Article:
“The writer has something to say – the academic is an apologist”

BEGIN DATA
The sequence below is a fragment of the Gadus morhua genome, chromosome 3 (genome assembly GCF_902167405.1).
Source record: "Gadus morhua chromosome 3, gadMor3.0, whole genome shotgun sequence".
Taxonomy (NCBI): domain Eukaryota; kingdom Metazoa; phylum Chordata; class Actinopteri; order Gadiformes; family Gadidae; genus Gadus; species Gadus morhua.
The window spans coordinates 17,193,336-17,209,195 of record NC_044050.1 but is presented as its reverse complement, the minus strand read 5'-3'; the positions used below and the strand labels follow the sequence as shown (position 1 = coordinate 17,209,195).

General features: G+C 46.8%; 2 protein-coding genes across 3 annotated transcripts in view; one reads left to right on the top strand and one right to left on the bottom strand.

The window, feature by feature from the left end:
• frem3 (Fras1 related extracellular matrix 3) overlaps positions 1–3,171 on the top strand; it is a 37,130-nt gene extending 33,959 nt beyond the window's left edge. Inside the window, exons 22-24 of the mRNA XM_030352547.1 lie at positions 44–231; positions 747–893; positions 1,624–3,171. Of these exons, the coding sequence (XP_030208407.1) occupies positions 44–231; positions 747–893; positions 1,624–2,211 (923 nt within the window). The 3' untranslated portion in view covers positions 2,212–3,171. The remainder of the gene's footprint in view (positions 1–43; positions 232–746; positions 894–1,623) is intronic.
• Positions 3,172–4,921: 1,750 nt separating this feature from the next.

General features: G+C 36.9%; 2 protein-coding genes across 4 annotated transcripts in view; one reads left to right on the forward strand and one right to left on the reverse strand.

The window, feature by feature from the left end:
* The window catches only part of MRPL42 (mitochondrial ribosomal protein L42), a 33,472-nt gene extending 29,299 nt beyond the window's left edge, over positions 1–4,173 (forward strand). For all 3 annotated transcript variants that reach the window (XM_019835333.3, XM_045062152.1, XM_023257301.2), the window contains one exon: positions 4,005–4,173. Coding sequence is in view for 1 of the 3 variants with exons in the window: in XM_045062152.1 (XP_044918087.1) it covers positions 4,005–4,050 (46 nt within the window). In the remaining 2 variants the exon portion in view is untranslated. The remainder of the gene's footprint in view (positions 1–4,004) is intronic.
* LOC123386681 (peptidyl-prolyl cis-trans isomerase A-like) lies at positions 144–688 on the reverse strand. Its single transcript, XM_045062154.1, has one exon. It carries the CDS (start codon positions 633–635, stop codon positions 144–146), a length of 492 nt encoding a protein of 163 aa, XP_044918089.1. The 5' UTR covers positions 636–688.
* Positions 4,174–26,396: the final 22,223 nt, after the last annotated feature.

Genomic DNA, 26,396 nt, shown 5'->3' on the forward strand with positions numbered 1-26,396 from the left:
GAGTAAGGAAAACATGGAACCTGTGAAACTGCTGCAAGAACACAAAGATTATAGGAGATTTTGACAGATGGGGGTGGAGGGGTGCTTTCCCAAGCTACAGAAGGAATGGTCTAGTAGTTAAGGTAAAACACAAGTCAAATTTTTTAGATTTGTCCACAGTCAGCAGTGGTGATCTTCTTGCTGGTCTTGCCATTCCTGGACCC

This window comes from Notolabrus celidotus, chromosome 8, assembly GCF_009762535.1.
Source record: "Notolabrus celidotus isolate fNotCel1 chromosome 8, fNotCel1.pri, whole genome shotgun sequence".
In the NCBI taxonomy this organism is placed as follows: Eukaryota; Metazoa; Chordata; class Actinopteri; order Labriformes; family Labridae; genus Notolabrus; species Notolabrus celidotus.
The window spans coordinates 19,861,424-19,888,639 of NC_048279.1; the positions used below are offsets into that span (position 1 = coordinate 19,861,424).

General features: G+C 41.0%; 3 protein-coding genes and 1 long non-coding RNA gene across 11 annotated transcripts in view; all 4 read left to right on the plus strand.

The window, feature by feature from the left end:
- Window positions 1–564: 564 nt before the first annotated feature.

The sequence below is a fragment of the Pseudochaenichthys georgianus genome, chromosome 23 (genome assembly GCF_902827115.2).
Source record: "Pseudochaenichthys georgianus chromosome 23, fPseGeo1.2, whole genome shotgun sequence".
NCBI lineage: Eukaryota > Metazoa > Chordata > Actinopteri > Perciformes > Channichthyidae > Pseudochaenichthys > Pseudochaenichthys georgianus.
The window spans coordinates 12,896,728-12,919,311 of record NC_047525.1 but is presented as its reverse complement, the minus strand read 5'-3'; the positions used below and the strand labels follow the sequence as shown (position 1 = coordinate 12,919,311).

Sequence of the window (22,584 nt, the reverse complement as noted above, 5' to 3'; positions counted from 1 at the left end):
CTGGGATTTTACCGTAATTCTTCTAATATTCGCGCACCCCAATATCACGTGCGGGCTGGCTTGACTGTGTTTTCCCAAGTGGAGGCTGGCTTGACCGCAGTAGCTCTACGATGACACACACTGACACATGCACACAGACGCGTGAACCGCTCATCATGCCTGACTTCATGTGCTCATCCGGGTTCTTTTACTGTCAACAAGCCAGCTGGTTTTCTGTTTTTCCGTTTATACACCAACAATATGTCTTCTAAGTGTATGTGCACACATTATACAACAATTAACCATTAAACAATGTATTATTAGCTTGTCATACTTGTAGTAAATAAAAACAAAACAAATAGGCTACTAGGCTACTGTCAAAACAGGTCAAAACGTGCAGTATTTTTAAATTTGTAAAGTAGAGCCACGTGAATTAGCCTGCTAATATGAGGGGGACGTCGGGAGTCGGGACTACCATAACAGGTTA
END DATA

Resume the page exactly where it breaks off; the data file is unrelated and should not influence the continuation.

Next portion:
I identified closely with many of the sentiments and observations in Chris Walsh’s recent article in the Times Higher Education (THE) promoting his work on cowardice. Academic work is constantly scrutinised for relevance, rigour, quality and contribution to knowledge. There are conventions in publishing that encourage particular writing styles and of course all previous relevant knowledge must be cited. The publish or perish culture also forces us down a route of safe and sure publication, and the prevailing emphasis on objectivity renders the academic voice near silent. This week, for the first time in a long time, I dug out and re-read some of my earliest papers. Two things struck me. The first was how rough they seemed in writing style, and how much they would benefit from further editing, even although the editors at the time thought them good enough to publish. The second was the confidence with which I expressed myself in those early papers, which puts my more recent (yet more skilfully written) work to shame. In those early papers I had a voice, I was a writer with something to say and it came over strong and clear despite other shortcomings. My most recent academic work is more refined, more accurate in its positioning in the body of literature, and follows the publishing conventions in our field, but it has no voice, or at least not one that I recognise as my own. Has the academic world gone too far in silencing the subjective, sometimes quirky, but well-informed voices of the academic community? Have we, as Walsh suggests, become apologists for our own craft? Or is it just me?